Statefulness = "Processness"...?

Chris Pressey <>
Thu Mar 13 15:33:27 CET 2003

On Wed, 12 Mar 2003 20:27:21 -0800
Jay Nelson <> wrote:

> Chris Pressey wrote:
>  > I'd just use a stack for undo. A stack being a 'naturally
>  > backwards' list.
> A stack of strings?  Or a stack of character stacks?

Depends on whether you want to undo character-by-character or
entry-by-entry, I guess.

>  > My idea of the implicit 'undo' in a functional language
>  > results from the recursion itself, and doesn't require a list
> This is non-obvious to the style of programming I do.

If you would like an obvious example, compare simple maze-solving programs
(the kind you find in programming textbooks in the chapter on recursion)
written in C and Erlang.

> Typing in the data is not a recursive
> or inductive act, it is an unpredictable serialized sequence.

....which is almost exactly why I don't think a functional language offers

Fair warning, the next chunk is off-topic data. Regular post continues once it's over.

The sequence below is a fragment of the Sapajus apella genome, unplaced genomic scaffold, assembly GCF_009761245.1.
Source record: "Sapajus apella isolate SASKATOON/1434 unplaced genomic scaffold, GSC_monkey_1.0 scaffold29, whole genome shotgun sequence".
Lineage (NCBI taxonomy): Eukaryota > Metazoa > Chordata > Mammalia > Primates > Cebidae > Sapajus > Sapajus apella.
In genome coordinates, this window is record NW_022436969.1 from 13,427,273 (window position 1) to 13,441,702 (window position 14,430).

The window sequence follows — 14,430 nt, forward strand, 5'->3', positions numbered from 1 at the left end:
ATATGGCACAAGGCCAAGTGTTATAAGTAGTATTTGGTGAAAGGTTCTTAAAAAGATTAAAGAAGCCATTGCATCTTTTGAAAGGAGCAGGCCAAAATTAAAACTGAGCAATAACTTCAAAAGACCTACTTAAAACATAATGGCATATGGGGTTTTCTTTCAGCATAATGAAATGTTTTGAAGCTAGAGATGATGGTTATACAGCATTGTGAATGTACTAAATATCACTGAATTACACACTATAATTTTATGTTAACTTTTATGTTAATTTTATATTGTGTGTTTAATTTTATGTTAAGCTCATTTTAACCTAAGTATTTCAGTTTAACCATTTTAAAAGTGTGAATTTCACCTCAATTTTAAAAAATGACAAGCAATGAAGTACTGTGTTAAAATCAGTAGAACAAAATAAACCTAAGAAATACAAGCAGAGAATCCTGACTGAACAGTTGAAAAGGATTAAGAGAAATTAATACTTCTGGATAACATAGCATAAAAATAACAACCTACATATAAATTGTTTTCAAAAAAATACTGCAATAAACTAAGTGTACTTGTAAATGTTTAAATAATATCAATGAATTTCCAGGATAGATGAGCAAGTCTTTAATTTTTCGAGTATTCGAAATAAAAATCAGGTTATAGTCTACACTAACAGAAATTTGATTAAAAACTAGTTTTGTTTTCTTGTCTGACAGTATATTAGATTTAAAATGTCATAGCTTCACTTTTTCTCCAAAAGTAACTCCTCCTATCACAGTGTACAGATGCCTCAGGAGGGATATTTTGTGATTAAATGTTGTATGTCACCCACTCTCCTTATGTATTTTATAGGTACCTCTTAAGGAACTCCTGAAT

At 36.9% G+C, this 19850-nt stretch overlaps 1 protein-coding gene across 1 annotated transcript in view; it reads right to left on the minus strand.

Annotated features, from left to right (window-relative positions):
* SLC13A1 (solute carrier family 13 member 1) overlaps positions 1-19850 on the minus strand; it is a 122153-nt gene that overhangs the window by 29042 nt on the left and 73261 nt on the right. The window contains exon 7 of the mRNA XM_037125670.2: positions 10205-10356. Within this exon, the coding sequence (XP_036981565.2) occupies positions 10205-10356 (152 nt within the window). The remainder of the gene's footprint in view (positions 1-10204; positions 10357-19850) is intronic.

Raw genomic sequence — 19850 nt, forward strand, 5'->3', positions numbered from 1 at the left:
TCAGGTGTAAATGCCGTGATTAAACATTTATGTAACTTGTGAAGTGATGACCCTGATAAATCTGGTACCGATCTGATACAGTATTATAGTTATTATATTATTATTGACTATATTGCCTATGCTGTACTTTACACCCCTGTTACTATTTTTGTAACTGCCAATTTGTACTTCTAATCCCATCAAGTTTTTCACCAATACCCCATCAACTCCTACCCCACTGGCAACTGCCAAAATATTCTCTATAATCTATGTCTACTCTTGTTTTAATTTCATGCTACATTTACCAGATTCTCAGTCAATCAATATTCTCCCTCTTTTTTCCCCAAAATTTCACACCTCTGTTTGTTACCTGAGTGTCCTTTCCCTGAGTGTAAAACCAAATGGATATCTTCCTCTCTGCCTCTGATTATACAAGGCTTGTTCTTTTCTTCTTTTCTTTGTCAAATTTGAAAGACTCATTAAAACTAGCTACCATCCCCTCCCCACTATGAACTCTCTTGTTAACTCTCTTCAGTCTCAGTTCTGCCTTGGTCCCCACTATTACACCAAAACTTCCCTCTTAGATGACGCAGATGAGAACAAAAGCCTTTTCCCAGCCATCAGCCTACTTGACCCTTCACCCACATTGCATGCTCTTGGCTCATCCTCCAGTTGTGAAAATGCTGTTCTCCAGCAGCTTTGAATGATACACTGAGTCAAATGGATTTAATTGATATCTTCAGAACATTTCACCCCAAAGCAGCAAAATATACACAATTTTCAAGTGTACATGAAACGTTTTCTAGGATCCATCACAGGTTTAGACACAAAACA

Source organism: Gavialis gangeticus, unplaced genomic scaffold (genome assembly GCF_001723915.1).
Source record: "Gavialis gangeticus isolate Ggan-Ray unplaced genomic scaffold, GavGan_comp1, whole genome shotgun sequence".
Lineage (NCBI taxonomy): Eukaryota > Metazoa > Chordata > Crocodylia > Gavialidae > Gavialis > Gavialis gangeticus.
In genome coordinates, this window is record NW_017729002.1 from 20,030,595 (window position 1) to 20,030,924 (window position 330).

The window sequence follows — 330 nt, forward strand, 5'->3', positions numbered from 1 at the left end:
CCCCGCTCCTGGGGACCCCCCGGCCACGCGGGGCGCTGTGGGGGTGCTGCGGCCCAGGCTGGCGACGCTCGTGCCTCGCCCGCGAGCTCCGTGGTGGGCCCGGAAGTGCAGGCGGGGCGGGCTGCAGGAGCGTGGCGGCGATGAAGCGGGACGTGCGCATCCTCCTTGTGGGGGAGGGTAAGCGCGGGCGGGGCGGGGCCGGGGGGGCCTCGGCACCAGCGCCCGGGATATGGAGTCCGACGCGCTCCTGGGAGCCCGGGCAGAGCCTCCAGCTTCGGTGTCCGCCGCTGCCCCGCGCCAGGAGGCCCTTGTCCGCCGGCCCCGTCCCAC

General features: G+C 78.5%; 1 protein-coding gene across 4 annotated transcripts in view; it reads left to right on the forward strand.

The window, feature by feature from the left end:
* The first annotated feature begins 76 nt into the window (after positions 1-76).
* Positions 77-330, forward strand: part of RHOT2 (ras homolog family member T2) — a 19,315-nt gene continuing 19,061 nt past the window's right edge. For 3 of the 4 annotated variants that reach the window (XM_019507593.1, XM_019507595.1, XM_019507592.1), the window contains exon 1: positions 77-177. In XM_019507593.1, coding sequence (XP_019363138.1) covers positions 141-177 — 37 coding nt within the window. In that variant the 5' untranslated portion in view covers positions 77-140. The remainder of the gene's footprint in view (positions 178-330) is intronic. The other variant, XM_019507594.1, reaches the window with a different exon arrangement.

a significant advantange over an imperative one here - because this
problem is different enough from the simple undoing used in solving a maze
to require a list, no matter what language you use.

If Erlang has an advantage here, it's because it has pattern matching,
incremental GC, etc - not because it's single-assignment.

>  > The thing is, you can't do it this way with a textbox,
>  > essentially because the textbox is shared.
> Unless your definition of textbox is radically different than
> a standard one, it is by nature a single-state device.  If two
> processes want to change it, there are either two instances,
> two closures with two views, or last changed view only.  So
> I don't understand this statement.

See my previous message re liveness and locking.

> jay


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